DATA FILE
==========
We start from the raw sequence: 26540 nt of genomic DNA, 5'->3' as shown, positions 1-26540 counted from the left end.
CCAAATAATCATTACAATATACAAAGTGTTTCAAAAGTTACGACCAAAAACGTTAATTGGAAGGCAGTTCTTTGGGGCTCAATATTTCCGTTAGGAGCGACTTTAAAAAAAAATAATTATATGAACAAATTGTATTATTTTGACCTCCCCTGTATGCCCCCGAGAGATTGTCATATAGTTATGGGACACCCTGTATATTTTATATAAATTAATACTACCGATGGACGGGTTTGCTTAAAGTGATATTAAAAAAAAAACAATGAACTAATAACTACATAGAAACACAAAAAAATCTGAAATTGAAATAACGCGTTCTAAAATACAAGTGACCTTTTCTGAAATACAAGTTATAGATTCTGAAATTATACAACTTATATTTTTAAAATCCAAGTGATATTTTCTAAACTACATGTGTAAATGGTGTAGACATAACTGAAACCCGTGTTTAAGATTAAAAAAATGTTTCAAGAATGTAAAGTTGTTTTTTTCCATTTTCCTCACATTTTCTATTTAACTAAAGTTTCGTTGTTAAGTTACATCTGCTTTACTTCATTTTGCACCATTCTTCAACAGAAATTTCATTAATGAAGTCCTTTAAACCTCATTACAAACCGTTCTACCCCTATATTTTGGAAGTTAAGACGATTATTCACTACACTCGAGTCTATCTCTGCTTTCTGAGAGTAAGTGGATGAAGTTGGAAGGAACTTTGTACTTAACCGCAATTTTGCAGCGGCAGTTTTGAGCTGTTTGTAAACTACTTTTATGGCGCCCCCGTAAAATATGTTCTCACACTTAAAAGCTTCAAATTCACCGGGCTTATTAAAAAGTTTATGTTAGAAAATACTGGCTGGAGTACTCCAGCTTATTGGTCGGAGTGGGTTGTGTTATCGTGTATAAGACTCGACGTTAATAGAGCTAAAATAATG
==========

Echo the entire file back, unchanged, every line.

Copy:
We start from the raw sequence: 26540 nt of genomic DNA, 5'->3' as shown, positions 1-26540 counted from the left end.
CCAAATAATCATTACAATATACAAAGTGTTTCAAAAGTTACGACCAAAAACGTTAATTGGAAGGCAGTTCTTTGGGGCTCAATATTTCCGTTAGGAGCGACTTTAAAAAAAAATAATTATATGAACAAATTGTATTATTTTGACCTCCCCTGTATGCCCCCGAGAGATTGTCATATAGTTATGGGACACCCTGTATATTTTATATAAATTAATACTACCGATGGACGGGTTTGCTTAAAGTGATATTAAAAAAAAAACAATGAACTAATAACTACATAGAAACACAAAAAAATCTGAAATTGAAATAACGCGTTCTAAAATACAAGTGACCTTTTCTGAAATACAAGTTATAGATTCTGAAATTATACAACTTATATTTTTAAAATCCAAGTGATATTTTCTAAACTACATGTGTAAATGGTGTAGACATAACTGAAACCCGTGTTTAAGATTAAAAAAATGTTTCAAGAATGTAAAGTTGTTTTTTTCCATTTTCCTCACATTTTCTATTTAACTAAAGTTTCGTTGTTAAGTTACATCTGCTTTACTTCATTTTGCACCATTCTTCAACAGAAATTTCATTAATGAAGTCCTTTAAACCTCATTACAAACCGTTCTACCCCTATATTTTGGAAGTTAAGACGATTATTCACTACACTCGAGTCTATCTCTGCTTTCTGAGAGTAAGTGGATGAAGTTGGAAGGAACTTTGTACTTAACCGCAATTTTGCAGCGGCAGTTTTGAGCTGTTTGTAAACTACTTTTATGGCGCCCCCGTAAAATATGTTCTCACACTTAAAAGCTTCAAATTCACCGGGCTTATTAAAAAGTTTATGTTAGAAAATACTGGCTGGAGTACTCCAGCTTATTGGTCGGAGTGGGTTGTGTTATCGTGTATAAGACTCGACGTTAATAGAGCTAAAATAATG